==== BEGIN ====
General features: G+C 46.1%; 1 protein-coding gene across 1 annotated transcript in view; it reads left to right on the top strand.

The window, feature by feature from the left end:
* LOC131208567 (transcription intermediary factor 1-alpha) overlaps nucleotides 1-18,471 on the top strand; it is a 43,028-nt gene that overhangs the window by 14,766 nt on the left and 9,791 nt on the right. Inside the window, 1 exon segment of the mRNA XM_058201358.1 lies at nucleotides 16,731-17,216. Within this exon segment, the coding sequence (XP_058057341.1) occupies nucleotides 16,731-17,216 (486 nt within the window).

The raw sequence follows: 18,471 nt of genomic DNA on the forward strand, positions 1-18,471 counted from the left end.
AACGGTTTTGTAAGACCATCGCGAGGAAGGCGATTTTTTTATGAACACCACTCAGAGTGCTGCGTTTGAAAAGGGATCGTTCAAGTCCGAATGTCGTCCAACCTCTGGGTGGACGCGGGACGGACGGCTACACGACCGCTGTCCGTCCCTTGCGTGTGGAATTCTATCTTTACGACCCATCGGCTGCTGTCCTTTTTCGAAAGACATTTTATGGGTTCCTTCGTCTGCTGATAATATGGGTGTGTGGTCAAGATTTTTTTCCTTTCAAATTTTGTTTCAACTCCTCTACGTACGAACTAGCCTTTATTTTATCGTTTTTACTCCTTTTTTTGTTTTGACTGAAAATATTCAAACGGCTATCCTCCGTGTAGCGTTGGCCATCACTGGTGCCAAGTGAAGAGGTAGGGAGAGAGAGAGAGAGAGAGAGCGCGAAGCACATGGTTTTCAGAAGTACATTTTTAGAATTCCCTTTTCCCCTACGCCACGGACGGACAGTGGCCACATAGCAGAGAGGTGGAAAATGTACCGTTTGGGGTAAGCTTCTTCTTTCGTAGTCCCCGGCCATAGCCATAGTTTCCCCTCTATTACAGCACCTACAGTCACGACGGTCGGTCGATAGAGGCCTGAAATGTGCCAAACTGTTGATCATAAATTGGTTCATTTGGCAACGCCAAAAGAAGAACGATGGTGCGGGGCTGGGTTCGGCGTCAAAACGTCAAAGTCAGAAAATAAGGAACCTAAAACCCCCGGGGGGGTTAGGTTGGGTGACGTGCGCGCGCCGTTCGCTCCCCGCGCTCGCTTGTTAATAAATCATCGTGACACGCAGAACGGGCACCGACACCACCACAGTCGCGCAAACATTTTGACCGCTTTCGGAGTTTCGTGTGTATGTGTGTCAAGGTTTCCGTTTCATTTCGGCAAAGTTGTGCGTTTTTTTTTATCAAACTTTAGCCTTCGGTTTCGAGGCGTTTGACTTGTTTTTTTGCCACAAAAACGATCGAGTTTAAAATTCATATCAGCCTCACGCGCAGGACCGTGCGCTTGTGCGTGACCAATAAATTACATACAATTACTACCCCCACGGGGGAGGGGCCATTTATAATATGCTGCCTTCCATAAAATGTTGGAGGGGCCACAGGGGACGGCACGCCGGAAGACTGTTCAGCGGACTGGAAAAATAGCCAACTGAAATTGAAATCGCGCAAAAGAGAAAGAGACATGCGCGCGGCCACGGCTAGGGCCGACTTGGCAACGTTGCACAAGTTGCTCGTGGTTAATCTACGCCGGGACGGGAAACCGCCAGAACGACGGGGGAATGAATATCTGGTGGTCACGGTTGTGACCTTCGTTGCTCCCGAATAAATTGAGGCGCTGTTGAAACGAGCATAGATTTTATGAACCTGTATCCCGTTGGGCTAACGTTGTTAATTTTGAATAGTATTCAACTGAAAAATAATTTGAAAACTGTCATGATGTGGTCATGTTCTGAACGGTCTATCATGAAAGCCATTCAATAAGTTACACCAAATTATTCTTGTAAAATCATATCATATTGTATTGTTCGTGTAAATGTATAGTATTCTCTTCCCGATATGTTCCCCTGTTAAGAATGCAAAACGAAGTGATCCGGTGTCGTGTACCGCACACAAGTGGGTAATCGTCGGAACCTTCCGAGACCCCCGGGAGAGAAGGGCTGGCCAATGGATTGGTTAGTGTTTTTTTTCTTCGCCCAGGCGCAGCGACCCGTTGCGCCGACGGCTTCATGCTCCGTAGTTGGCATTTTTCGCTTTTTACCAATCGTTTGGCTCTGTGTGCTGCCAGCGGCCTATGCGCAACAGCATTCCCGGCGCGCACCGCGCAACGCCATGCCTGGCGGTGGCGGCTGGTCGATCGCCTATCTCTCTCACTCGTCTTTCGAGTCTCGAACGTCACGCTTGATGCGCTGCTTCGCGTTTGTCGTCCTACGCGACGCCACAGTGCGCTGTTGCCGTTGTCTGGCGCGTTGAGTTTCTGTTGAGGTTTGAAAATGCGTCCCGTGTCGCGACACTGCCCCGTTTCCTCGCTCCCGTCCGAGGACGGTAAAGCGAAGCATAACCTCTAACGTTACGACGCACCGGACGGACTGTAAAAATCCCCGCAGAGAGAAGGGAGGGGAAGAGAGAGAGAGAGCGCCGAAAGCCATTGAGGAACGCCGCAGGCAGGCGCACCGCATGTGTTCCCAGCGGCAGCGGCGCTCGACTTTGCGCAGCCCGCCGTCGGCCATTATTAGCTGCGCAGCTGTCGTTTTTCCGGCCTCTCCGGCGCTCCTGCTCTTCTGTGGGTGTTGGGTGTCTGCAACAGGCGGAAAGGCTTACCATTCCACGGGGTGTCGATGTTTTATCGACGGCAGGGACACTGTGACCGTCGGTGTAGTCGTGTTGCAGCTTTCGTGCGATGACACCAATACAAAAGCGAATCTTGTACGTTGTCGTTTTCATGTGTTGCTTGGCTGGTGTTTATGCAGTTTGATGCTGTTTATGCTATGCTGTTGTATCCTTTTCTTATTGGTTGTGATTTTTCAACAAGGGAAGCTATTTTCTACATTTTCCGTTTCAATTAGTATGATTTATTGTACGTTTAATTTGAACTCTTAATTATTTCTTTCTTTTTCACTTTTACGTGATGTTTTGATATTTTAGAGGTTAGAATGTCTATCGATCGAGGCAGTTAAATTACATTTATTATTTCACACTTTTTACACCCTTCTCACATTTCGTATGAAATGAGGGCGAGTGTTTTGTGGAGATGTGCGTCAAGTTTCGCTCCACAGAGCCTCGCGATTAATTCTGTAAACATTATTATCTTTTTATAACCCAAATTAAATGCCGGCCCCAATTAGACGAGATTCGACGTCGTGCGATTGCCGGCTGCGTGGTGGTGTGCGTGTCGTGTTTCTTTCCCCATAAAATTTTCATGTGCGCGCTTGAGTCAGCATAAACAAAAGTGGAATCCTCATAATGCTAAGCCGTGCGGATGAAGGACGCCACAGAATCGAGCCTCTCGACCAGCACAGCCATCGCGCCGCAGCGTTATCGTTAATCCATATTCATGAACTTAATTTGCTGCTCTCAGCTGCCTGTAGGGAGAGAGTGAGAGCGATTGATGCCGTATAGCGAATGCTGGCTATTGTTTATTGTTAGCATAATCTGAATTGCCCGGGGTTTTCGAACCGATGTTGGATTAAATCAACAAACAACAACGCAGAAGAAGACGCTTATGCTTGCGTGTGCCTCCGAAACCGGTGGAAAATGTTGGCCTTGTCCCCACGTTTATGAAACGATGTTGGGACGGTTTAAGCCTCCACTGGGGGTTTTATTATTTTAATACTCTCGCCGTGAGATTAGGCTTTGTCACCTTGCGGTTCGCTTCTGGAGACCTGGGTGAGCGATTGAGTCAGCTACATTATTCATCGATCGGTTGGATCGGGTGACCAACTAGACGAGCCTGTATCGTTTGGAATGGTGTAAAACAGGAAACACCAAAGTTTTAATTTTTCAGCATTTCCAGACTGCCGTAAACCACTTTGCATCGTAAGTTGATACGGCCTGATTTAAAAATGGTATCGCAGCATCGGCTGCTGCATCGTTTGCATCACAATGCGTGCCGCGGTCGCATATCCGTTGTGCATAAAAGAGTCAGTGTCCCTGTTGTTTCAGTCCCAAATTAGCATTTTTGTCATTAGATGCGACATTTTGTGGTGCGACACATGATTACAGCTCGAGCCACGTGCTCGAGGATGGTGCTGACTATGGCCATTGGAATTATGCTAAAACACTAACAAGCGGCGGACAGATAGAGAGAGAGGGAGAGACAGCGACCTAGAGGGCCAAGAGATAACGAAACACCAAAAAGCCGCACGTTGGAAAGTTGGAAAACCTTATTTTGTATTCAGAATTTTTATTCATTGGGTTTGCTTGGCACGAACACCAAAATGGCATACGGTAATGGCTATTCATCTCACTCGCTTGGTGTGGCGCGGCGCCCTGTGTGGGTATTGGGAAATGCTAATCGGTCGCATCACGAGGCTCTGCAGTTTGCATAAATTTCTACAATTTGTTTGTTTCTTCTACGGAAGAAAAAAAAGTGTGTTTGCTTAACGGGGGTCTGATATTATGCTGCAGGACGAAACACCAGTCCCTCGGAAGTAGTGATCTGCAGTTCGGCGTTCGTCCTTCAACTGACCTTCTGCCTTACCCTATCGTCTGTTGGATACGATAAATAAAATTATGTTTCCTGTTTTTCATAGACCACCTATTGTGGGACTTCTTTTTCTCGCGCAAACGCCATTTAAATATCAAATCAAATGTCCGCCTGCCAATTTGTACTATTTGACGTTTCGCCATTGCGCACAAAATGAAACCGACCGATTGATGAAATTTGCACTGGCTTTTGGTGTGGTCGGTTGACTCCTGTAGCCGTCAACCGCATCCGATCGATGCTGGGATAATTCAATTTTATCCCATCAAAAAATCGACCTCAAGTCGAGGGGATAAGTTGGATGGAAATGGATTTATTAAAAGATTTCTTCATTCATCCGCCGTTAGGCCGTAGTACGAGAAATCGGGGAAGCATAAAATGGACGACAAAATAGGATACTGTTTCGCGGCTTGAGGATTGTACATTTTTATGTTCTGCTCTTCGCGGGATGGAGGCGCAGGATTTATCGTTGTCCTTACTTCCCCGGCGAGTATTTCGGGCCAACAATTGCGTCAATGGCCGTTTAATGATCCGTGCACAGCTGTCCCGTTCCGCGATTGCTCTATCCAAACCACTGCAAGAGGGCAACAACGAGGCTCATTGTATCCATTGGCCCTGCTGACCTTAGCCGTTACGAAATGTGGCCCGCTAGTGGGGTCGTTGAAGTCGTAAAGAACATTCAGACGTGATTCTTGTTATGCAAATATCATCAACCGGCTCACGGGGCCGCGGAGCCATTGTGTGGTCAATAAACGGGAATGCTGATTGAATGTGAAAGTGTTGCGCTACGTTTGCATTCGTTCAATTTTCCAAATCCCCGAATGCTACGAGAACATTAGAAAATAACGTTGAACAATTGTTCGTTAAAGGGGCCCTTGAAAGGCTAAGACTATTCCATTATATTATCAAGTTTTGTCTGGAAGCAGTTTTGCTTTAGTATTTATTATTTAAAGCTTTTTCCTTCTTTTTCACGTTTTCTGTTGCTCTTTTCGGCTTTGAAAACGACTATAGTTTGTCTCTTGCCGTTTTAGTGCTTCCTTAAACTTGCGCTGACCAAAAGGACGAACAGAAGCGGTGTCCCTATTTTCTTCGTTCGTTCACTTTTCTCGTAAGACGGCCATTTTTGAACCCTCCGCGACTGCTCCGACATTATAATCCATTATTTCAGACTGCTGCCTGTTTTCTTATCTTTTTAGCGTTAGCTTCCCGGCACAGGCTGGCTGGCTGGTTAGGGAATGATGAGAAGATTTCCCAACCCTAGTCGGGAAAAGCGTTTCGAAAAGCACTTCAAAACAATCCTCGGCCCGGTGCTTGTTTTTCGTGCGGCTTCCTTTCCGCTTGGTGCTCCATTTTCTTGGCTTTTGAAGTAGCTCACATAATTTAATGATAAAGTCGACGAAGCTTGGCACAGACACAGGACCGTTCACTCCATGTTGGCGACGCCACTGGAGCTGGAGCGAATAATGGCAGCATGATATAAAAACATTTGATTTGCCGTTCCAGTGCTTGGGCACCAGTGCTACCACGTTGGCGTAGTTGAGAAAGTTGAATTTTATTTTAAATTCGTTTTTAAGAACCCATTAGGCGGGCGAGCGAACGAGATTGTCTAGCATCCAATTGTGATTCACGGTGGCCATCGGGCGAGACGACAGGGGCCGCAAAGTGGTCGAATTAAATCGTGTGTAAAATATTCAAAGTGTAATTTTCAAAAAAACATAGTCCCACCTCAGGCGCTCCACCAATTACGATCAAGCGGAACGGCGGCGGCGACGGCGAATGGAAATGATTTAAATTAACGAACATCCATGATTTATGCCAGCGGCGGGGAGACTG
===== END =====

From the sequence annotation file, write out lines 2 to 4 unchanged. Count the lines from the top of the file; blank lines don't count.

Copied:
The window, feature by feature from the left end:
* LOC131208567 (transcription intermediary factor 1-alpha) overlaps nucleotides 1-18,471 on the top strand; it is a 43,028-nt gene that overhangs the window by 14,766 nt on the left and 9,791 nt on the right. Inside the window, 1 exon segment of the mRNA XM_058201358.1 lies at nucleotides 16,731-17,216. Within this exon segment, the coding sequence (XP_058057341.1) occupies nucleotides 16,731-17,216 (486 nt within the window).

The raw sequence follows: 18,471 nt of genomic DNA on the forward strand, positions 1-18,471 counted from the left end.